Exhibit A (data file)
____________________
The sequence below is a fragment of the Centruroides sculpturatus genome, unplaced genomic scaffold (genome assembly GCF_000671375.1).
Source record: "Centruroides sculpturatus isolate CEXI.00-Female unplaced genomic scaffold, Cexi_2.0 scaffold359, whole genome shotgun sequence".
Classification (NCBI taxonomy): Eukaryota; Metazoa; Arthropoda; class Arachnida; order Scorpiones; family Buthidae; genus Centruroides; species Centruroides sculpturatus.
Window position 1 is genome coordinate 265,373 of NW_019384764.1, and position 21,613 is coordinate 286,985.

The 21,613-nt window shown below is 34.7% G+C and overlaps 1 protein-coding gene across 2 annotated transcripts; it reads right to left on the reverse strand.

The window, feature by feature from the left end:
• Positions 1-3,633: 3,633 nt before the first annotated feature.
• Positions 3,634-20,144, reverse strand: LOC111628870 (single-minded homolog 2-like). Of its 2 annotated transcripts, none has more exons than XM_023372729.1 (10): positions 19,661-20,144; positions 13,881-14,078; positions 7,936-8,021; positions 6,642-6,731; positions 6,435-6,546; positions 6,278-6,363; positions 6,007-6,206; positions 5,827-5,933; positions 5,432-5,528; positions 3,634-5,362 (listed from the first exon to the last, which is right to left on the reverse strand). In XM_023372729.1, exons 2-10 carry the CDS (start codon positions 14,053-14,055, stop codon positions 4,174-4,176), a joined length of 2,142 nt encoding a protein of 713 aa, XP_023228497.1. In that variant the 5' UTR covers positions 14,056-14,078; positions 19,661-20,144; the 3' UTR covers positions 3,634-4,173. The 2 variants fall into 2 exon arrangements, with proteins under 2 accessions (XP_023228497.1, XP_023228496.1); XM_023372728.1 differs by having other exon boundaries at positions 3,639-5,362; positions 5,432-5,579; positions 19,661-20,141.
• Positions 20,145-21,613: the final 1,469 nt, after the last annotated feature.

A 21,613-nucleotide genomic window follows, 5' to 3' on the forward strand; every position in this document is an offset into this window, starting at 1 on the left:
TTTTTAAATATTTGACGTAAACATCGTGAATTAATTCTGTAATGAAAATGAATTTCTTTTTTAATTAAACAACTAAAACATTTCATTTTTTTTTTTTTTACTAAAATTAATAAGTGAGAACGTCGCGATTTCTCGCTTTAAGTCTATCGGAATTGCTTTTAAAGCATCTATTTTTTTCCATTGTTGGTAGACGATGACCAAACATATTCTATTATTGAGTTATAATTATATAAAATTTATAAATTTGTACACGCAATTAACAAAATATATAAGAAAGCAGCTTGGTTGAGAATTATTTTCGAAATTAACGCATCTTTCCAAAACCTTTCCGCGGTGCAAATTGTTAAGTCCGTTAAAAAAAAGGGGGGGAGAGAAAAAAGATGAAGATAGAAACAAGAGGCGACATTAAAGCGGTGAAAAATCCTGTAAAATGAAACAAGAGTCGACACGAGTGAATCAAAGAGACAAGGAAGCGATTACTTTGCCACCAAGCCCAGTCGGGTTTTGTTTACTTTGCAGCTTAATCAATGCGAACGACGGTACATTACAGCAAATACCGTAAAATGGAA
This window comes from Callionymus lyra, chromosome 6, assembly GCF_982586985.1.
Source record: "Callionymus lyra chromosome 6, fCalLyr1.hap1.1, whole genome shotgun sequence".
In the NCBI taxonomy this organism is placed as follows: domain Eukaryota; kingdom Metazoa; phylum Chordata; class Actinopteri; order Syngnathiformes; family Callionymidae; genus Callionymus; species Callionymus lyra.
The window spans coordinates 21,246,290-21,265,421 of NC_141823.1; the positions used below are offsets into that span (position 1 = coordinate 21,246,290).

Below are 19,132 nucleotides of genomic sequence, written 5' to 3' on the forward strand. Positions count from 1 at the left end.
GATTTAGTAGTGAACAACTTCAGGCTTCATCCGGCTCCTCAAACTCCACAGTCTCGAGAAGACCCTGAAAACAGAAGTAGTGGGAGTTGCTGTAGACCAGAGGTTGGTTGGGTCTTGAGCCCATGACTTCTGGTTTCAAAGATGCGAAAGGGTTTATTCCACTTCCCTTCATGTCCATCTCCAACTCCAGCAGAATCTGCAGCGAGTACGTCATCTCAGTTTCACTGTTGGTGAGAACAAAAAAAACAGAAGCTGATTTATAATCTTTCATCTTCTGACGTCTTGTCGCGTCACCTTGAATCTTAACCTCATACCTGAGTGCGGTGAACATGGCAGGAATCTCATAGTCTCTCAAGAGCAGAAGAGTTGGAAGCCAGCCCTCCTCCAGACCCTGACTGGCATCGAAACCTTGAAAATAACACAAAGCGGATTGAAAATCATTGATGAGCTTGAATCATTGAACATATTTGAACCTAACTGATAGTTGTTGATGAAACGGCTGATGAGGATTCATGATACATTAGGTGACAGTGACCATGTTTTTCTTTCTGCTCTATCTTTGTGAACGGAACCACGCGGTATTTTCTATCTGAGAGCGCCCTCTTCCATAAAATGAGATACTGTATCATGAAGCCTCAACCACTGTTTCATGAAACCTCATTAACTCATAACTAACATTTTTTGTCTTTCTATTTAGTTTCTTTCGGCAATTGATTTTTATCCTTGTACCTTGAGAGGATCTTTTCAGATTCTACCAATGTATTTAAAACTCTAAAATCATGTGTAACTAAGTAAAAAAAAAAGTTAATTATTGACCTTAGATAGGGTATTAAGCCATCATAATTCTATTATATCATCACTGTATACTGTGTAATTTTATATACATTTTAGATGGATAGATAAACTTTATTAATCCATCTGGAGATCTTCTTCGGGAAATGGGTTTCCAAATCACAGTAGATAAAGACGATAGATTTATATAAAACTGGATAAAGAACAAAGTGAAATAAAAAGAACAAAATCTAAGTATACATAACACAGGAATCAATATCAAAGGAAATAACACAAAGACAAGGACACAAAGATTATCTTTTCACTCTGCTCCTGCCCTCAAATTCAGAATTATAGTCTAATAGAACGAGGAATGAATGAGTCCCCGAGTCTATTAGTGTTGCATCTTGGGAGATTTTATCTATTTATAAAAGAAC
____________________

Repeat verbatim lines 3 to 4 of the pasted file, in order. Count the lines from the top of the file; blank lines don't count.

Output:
Classification (NCBI taxonomy): Eukaryota; Metazoa; Arthropoda; class Arachnida; order Scorpiones; family Buthidae; genus Centruroides; species Centruroides sculpturatus.
Window position 1 is genome coordinate 265,373 of NW_019384764.1, and position 21,613 is coordinate 286,985.